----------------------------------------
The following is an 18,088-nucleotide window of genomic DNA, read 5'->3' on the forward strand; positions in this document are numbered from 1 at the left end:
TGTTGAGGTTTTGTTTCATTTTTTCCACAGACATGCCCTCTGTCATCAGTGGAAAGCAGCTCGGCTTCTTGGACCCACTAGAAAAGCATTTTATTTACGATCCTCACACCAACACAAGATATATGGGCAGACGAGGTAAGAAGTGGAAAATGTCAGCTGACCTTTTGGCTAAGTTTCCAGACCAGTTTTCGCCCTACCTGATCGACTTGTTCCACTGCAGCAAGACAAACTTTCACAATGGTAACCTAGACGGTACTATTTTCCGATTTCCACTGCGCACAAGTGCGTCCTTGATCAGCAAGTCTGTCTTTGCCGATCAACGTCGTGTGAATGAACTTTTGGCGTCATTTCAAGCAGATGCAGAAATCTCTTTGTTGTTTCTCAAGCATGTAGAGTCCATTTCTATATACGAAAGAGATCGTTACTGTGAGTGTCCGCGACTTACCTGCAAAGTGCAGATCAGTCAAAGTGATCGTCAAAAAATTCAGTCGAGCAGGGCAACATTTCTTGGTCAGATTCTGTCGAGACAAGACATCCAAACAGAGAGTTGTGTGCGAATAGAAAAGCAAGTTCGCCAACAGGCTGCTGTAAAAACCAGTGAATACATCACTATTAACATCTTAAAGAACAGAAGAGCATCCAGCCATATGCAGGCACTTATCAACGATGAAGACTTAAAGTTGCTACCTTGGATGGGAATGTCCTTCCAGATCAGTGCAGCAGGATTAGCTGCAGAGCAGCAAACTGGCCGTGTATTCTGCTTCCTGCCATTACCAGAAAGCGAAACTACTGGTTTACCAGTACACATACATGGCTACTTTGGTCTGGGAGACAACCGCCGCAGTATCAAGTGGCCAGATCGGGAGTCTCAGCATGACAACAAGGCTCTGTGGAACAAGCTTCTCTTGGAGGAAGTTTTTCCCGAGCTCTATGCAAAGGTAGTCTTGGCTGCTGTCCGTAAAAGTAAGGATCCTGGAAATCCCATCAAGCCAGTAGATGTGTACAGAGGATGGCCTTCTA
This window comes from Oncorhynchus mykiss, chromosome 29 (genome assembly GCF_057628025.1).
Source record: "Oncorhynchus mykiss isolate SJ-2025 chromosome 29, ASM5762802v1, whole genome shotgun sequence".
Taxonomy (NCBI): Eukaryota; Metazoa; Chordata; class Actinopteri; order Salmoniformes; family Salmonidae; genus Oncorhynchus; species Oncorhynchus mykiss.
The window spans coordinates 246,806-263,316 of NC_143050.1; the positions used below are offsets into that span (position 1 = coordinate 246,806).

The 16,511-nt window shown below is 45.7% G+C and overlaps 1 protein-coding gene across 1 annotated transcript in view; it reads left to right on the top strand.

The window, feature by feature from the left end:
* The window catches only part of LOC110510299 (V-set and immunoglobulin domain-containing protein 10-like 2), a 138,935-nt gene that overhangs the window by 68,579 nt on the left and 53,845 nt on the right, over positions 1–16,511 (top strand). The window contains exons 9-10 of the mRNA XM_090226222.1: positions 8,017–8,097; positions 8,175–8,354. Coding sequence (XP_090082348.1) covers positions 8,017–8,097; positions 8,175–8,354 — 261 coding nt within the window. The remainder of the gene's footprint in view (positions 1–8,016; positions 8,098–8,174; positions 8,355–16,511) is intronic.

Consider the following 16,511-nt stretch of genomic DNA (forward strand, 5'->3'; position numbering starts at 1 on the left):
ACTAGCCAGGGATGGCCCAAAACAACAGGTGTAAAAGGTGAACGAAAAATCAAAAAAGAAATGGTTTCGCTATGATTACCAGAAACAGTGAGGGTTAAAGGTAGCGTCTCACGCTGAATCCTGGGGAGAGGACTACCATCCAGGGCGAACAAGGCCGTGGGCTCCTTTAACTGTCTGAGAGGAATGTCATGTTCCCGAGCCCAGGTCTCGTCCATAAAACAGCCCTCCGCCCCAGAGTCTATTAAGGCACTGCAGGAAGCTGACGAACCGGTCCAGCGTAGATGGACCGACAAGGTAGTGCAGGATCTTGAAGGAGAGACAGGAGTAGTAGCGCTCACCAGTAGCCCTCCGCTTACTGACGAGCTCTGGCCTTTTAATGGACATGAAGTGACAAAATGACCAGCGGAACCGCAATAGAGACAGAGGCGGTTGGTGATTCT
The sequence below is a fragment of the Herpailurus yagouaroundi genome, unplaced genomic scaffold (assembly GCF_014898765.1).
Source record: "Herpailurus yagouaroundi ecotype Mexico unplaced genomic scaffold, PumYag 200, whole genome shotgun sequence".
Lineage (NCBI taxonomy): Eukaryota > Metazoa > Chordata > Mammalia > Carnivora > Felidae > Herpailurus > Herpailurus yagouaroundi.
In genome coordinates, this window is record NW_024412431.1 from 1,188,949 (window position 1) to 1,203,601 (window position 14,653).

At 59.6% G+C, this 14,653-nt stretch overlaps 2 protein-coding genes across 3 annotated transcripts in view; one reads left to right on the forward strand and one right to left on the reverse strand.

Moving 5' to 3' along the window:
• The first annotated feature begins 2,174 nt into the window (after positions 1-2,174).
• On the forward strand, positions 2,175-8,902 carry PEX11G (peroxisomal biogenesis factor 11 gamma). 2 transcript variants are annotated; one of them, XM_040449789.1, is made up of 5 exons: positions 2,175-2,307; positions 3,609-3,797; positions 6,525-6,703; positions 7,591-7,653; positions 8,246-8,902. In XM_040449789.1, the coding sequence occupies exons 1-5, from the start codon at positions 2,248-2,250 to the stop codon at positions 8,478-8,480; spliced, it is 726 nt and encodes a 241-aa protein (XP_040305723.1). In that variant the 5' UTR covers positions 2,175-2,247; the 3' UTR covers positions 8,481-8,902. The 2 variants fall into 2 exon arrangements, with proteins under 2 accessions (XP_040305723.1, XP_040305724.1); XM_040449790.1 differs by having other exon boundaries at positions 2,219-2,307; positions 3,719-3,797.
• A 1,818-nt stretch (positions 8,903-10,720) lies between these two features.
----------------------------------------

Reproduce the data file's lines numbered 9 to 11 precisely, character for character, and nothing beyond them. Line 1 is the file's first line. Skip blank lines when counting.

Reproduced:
* The window catches only part of LOC110510299 (V-set and immunoglobulin domain-containing protein 10-like 2), a 138,935-nt gene that overhangs the window by 68,579 nt on the left and 53,845 nt on the right, over positions 1–16,511 (top strand). The window contains exons 9-10 of the mRNA XM_090226222.1: positions 8,017–8,097; positions 8,175–8,354. Coding sequence (XP_090082348.1) covers positions 8,017–8,097; positions 8,175–8,354 — 261 coding nt within the window. The remainder of the gene's footprint in view (positions 1–8,016; positions 8,098–8,174; positions 8,355–16,511) is intronic.

Consider the following 16,511-nt stretch of genomic DNA (forward strand, 5'->3'; position numbering starts at 1 on the left):
ACTAGCCAGGGATGGCCCAAAACAACAGGTGTAAAAGGTGAACGAAAAATCAAAAAAGAAATGGTTTCGCTATGATTACCAGAAACAGTGAGGGTTAAAGGTAGCGTCTCACGCTGAATCCTGGGGAGAGGACTACCATCCAGGGCGAACAAGGCCGTGGGCTCCTTTAACTGTCTGAGAGGAATGTCATGTTCCCGAGCCCAGGTCTCGTCCATAAAACAGCCCTCCGCCCCAGAGTCTATTAAGGCACTGCAGGAAGCTGACGAACCGGTCCAGCGTAGATGGACCGACAAGGTAGTGCAGGATCTTGAAGGAGAGACAGGAGTAGTAGCGCTCACCAGTAGCCCTCCGCTTACTGACGAGCTCTGGCCTTTTAATGGACATGAAGTGACAAAATGACCAGCGGAACCGCAATAGAGACAGAGGCGGTTGGTGATTCT